But in this case Sterling made plantation language seem as if it was legitimate. The NBA had to act as aggressively as it did because Sterling didn’t understand, to quote Touré again, “the difference between owning players and owning the rights to players.”
Sterling is hardly the only owner who has such a misapprehension. Too many sports franchise owners behave as if they beneficently “give” a living to the players. They seem to think that because they put up the capital, they “make” the game, and the players are just labor. You don’t have to be a racist to have that mentality.
The NBA’s rejection of Sterling was important on that score, because it signaled a respect for players’ sentiment. “It made me feel like we are in this thing together. Players and owners are in this thing together,” Charles Barkley said on TNT.
For 30 years the league tolerated Sterling in plain sight of his record of discrimination, and no one said “a mumbling word,” as ESPN’s Bomani Jones scathingly points out. But it now appears there are enough owner votes to force him out of the league. What changed? Perhaps simply sensibilities. But it’s also the economic reality that a player such as Chris Paul has sway with corporate sponsors such as State Farm. And the financial stake of former players in the NBA is growing.
Note to free speech and privacy absolutists: I’m with you that the notion of penalizing Sterling for a private thought expressed in his own home is chilling. But nobody is talking about arresting Sterling. The NBA is an economic apparatus set up by mutually agreeing businessmen. And they gave themselves the option of voting someone out with a 75 percent majority. Sterling’s still got his free speech. What he doesn’t have is the right to make other people conduct business with him.
It was striking that Silver’s announcement was immediately so hailed by players. The penalty, while decisive, frankly has little real impact on an old man. Perhaps more important was Silver’s acknowledgment of players as important partners who help “make” the game. His brief speech was rooted in recognition that they are part owners of the league too — if not as financiers, as builders. He opened his news conference with a tribute to the pioneers who built the league, specifically naming Nat “Sweetwater” Clifton, the second black man to play in the NBA, and Bill Russell. He seemed genuinely pained that players had cause “to question their very association with the league.” Silver said, “I apologize.”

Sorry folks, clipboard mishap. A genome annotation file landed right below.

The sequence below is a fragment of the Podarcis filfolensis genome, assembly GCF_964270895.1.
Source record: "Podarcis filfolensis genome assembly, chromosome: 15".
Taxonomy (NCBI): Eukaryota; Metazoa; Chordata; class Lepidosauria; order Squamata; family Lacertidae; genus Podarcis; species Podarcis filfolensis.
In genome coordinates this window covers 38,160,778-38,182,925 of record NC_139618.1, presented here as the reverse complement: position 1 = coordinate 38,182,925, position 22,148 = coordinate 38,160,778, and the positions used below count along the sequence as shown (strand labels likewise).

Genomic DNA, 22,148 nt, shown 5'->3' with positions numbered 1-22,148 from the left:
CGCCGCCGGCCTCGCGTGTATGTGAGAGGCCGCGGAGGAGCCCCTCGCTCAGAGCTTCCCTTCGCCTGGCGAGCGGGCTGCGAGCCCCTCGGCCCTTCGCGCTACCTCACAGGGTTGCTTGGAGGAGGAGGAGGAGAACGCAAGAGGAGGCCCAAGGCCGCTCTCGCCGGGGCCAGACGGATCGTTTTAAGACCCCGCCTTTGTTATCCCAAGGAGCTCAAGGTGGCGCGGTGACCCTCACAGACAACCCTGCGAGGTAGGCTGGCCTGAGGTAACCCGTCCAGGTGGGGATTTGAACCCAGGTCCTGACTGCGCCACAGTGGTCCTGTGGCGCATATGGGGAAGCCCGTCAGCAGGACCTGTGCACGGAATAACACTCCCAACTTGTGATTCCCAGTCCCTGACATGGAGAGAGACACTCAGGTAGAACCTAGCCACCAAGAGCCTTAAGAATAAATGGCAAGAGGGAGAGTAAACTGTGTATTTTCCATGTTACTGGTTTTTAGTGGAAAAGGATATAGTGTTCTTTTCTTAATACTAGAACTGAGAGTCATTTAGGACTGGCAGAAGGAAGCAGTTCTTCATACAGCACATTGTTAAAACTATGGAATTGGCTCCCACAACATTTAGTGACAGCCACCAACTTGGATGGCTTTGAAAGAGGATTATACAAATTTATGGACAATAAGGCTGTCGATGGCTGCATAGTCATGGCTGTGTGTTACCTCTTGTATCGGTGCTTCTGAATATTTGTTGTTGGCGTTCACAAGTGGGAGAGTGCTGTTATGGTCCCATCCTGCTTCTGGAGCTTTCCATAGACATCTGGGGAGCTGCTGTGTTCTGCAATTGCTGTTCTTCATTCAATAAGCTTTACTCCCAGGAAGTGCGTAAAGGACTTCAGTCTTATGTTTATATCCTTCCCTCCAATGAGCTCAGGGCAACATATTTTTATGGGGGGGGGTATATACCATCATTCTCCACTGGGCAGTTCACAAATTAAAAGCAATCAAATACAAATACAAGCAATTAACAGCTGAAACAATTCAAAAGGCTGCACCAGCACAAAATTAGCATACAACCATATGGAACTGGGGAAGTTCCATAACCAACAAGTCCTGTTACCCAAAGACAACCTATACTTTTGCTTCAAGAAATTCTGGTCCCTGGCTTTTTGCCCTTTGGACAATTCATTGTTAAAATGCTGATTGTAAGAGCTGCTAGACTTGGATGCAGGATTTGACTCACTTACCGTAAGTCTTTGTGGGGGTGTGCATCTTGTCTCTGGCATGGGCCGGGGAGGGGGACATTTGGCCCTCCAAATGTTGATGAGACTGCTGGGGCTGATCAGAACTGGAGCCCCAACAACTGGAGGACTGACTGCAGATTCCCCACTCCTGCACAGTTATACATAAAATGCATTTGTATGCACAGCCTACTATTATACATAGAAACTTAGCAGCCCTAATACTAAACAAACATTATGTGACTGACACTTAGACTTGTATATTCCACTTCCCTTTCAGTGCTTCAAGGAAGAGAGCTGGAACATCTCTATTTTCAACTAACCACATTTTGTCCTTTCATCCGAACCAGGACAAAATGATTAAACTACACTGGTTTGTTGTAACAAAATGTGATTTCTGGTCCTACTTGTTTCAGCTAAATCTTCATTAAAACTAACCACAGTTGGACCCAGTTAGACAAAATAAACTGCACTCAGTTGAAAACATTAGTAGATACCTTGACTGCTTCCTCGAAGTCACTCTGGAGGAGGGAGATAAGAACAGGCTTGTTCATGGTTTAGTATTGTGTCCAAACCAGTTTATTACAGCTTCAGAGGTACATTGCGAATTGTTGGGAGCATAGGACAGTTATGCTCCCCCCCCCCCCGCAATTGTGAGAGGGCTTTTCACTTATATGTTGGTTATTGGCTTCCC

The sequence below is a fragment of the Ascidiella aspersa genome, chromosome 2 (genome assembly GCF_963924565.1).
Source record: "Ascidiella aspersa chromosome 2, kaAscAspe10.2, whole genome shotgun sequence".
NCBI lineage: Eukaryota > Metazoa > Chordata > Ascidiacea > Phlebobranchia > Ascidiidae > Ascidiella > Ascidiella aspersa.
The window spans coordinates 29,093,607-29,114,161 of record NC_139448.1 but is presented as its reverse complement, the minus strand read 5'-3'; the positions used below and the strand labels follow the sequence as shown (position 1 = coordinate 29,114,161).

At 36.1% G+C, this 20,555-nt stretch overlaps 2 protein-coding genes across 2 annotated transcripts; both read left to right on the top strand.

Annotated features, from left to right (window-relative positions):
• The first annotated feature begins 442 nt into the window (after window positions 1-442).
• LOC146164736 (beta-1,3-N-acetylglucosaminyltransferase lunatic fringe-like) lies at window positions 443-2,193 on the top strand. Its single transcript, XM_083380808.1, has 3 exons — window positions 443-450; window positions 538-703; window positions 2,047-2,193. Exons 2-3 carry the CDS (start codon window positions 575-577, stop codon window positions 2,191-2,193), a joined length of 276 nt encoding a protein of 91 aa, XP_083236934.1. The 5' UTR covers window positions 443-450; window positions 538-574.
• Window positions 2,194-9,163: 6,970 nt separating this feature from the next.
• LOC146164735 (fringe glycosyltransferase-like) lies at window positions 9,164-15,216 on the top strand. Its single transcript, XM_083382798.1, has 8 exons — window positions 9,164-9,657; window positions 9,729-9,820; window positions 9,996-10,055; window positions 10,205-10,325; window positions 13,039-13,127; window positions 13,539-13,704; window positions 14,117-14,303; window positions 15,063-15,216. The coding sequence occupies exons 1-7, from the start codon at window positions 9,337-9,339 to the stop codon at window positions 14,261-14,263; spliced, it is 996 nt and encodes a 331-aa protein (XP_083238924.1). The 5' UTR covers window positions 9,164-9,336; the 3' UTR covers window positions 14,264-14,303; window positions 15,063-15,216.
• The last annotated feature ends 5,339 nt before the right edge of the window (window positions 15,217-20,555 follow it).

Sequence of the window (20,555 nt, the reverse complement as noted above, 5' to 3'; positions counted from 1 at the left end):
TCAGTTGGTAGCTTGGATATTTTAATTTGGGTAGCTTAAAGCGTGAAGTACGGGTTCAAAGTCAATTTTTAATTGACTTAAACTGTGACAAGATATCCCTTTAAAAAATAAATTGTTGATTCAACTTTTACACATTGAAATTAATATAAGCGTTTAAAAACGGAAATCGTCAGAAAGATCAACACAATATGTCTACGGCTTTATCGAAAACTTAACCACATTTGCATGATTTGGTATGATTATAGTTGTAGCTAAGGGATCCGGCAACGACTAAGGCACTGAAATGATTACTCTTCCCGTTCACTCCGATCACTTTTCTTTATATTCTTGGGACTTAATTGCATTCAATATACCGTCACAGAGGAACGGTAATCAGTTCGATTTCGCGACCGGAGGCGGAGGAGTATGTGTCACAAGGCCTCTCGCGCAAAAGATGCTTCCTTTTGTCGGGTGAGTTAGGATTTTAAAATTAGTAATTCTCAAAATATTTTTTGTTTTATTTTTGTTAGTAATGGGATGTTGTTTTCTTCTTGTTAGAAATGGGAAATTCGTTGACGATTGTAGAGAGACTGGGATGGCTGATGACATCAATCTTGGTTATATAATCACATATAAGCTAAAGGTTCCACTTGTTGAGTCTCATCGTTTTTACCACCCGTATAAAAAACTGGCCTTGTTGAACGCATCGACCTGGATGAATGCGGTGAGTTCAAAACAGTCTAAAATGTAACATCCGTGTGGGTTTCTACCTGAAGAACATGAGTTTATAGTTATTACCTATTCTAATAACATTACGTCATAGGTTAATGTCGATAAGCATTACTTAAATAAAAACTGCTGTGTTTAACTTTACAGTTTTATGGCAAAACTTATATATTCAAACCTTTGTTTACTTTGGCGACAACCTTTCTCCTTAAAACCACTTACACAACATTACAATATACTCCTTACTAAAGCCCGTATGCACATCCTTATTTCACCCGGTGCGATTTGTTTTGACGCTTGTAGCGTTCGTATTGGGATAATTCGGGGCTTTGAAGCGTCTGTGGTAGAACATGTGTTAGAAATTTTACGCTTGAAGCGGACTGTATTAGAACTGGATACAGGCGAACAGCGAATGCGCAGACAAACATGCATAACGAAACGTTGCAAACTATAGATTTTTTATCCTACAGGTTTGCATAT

As Silver noted, Shaquille O’Neal just bought a piece of the Sacramento Kings. Magic Johnson had a piece of the Lakers and is seeking majority ownership elsewhere. Michael Jordan has a majority share of the Bobcats. Will that solve the problem of the “ownership” attitude? Not necessarily. As Lebowitz observes, perhaps “We will have equality when dopey black people get into Harvard because their chair-endowing grandfathers went there.”
“We will have equality when the unjust deserts and ill-gotten gains are spread around impartially.”
I don’t necessarily dream of a league in which blacks are owners. I dream of a league in which the players’ ownership stake in the game is recognized and respected.